The 8Bitdo SF30 Pro was launched at the end of 2017 by 8Bitdo in an effort to create the ultimate, ‘portable’ gaming controller. Having become known for their faithful recreations of vintage gaming controllers, the SF30 Pro is a step away from that with a new layout, but there’s no disputing it’s nostalgic colours and contours.
The SF30 Pro has the most expansive control set ever released by 8Bitdo, so much so that it fills up every mappable option inside RetroPie. This is a great thing because it allows a single controller to be used with pretty much every emulator on RetroPie which makes it a fantastic option for an all in one controller. Keep in mind that we cover off on a lot of general 8Bitdo usage in our other RetroPie tutorials. So, for firmware updates, more detailed mapping info, and RetroPie setup take a look at those. Now, let’s take a closer look at the SF30 Pro.
What’s in the Box
The current 8Bitdo line-up consists of solid, well-made products, and the SF30 Pro is no exception. Packed in a sleek, matte laminate box, the SF30 Pro comes with everything you need to get started:
- USB C cable
- SF30 Pro controller
- Quick start manual
It’s an interesting change seeing the USB port change from a micro USB connector to USB C. All of the features USB C brings to the table aren’t really needed for the controller, so it’s more of a statement that they’re embracing new standards and technology than anything else, but it’s a nice touch. It does mean that the handful of micro USB cables you likely have stuffed in a box somewhere can’t be used to charge it, so don’t lose the included cable.
Of course, the fancy packaging doesn’t mean much if the controller isn’t equally as nice, and the SF30 Pro is a gamer's swiss army knife. As I mentioned earlier, the SF30 Pro has the most extensive control set we’ve seen from 8Bitdo which makes it a joy to use across multiple platforms.
Packed into a 157mm x 98mm x 50mm form factor is:
- 2x Analog joysticks
- 2x joystick switches
- ABXY buttons
- Start & Select buttons
- Home & Screenshot buttons
- R1/L1 bumpers & R2/L2 triggers
- Motion detection
- Haptic vibration feedback
- Pairing button
And if you plan on gaming on the go, the 16hr battery life will have you covered, and only requires 1-2 hours to fully charge. For RetroPie gaming, it’s unlikely that the haptic feedback ‘rumble’ and motion detection will be supported by many emulators out of the box, but the beauty of open-source platforms is that there’s always a way to get something done.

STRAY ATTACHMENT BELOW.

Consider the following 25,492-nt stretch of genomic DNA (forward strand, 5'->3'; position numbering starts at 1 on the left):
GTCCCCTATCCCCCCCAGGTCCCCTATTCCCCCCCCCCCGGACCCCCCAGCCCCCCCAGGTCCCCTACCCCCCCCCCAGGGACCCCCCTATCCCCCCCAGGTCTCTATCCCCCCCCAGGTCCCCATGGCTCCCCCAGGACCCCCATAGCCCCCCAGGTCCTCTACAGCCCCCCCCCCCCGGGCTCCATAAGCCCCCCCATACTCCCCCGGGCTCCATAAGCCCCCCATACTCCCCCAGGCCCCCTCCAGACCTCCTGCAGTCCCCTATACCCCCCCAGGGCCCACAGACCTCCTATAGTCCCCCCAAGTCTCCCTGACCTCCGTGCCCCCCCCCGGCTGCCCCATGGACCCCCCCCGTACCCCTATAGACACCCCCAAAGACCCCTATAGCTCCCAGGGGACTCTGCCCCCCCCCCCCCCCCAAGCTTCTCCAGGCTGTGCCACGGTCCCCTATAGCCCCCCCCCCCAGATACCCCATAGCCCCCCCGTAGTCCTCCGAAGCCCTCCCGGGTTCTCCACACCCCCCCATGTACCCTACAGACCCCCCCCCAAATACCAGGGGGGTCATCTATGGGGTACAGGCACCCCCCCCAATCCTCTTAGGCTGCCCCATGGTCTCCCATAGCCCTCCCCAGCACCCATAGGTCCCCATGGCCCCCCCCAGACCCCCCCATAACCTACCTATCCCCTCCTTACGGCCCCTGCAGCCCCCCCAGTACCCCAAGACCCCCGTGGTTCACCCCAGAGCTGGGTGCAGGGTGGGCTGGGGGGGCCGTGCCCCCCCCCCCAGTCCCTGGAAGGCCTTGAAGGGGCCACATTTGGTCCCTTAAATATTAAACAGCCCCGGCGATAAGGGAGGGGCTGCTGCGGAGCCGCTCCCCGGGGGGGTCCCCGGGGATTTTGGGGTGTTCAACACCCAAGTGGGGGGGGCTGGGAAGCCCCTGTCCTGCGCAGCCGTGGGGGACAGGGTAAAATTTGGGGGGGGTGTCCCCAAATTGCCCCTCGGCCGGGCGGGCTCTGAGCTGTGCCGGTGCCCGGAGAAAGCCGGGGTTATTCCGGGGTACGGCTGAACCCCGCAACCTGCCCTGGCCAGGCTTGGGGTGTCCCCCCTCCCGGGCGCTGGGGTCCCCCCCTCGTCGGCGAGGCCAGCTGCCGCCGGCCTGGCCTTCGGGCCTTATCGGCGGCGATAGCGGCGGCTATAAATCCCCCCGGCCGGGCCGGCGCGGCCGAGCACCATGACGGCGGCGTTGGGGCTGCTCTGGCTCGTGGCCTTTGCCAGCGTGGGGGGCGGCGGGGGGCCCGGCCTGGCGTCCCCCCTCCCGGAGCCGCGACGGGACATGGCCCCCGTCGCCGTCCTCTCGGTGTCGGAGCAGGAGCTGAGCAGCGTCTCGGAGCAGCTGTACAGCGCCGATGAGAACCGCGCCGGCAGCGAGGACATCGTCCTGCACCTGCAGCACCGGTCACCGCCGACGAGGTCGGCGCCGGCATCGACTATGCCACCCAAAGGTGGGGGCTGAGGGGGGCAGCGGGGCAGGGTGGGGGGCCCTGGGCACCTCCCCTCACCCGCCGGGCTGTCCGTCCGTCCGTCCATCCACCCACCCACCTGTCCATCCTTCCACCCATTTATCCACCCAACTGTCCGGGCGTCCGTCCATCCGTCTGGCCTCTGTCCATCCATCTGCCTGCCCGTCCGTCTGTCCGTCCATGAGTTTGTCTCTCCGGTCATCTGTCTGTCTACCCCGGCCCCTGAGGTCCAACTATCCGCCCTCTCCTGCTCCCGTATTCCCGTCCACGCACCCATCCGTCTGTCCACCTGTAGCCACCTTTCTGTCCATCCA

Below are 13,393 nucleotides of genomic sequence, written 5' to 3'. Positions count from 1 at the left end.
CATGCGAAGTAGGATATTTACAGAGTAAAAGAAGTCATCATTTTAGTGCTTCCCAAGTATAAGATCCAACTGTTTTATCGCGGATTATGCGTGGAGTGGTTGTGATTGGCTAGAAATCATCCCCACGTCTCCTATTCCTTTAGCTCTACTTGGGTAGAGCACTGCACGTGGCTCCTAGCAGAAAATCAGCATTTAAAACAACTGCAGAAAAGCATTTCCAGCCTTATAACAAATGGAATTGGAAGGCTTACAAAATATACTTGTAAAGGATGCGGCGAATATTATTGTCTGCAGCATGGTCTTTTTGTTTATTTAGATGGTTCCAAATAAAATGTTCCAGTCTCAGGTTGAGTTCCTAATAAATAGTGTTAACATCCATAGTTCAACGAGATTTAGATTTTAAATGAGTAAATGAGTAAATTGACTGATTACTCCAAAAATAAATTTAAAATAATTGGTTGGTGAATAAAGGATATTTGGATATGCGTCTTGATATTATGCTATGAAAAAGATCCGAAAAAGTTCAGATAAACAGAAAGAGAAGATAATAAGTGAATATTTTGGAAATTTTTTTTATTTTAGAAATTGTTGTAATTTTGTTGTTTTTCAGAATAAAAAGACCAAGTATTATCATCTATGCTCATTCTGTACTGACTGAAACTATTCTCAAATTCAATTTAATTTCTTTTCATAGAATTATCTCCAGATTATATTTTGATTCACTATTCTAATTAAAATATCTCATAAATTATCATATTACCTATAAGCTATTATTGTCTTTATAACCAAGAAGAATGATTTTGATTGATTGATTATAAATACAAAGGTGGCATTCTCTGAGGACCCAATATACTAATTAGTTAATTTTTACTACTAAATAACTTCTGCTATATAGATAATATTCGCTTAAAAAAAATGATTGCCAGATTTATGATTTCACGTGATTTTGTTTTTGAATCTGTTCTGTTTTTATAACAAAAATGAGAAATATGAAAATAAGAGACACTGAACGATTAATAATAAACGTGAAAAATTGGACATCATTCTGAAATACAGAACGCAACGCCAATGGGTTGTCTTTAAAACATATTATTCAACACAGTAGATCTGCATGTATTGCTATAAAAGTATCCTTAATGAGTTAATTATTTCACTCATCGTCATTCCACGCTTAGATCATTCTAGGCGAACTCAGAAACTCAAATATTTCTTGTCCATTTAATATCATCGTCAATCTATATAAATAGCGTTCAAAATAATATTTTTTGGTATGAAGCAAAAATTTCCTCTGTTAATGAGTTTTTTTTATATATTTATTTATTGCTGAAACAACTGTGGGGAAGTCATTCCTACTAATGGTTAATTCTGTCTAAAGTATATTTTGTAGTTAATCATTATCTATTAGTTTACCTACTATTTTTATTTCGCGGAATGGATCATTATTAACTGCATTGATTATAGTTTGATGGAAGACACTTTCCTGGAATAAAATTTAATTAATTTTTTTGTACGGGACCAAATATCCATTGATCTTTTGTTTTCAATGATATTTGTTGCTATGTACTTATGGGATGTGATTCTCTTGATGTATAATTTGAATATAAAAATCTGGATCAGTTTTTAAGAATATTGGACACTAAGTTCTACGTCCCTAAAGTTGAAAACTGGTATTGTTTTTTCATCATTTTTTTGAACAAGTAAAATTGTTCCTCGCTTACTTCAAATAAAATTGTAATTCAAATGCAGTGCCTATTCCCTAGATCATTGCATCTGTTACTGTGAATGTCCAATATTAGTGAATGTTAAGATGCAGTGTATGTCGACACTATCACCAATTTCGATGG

The most interesting addition to the controller layout is the two ‘function’ buttons in the lower right and left-hand corners of the controller. Designated as ‘Home and Screenshot’ buttons by 8Bitdo, they can be used for mapping to the Hotkey button in RetroPie, activating turbo mode, and many other things. Whilst you may not always use them, they’re handy to have.
Something else to keep in mind is that you can also use the controller via USB. This saves the hassle of setting up Bluetooth if you only plan on using it next to your console. Unfortunately, in my testing, neither of the function buttons are mappable with the current firmware when using it with the USB connection. You also can’t use Bluetooth pairing whilst connected via USB, so you’d need another controller, or a keyboard to configure the Bluetooth connection.
It’s one thing for a controller to have a whole bunch of buttons, but the big question is, do they feel any good? The answer; absolutely.
Usability and Build Quality
8Bitdo are known for their responsive, tactile controls. It sets them apart from the sea of generic controllers, so it’s nice to see that carried on with the SF30 Pro. Everything feels like a brand-new controller should. The controller doesn’t flex if you try to twist it and its light enough to comfortably hold, but heavy enough that it sits well in your hands.
All of the buttons are responsive and have a satisfying ‘click’ to them. Unlike some of the other 8Bitdo controllers, the SF30 Pro is also incredibly comfortable to hold, and all of the controls are easily within reach. The big thing that blew me away is the feel of the joysticks. 8Bitdo experimented with adding joysticks to their previous controllers, and whilst they were ok, they were a bit small to be practical. The ones found on the SF30 Pro, and indeed worthy of the ‘pro’ name. They feel and respond just like the joysticks found on mainstream console controllers, have no wobble or dead zones, and have a smooth response across both axes.
The bumpers and triggers have a fairly even feel across the entire button which makes them easy to press no matter how you hold it. Everything feels as though they really thought about how people would use it, and tested each design iteration to ensure the SF30 Pro will be a well-used staple in retro gaming.
Whilst this isn’t a proper review, I wanted to share my thoughts after getting some hands-on time with the SF30 Pro, and I have to say that it is truly incredible. It’s the first 3rd party controller that I’ve loved every aspect of. There aren’t any niggly errors which get in the way, and it’s the sort of controller that I’d use for any system and feel comfortable with.
Be sure to check out our other RetroPie tutorials for more info on pairing and mapping your 8Bitdo controllers.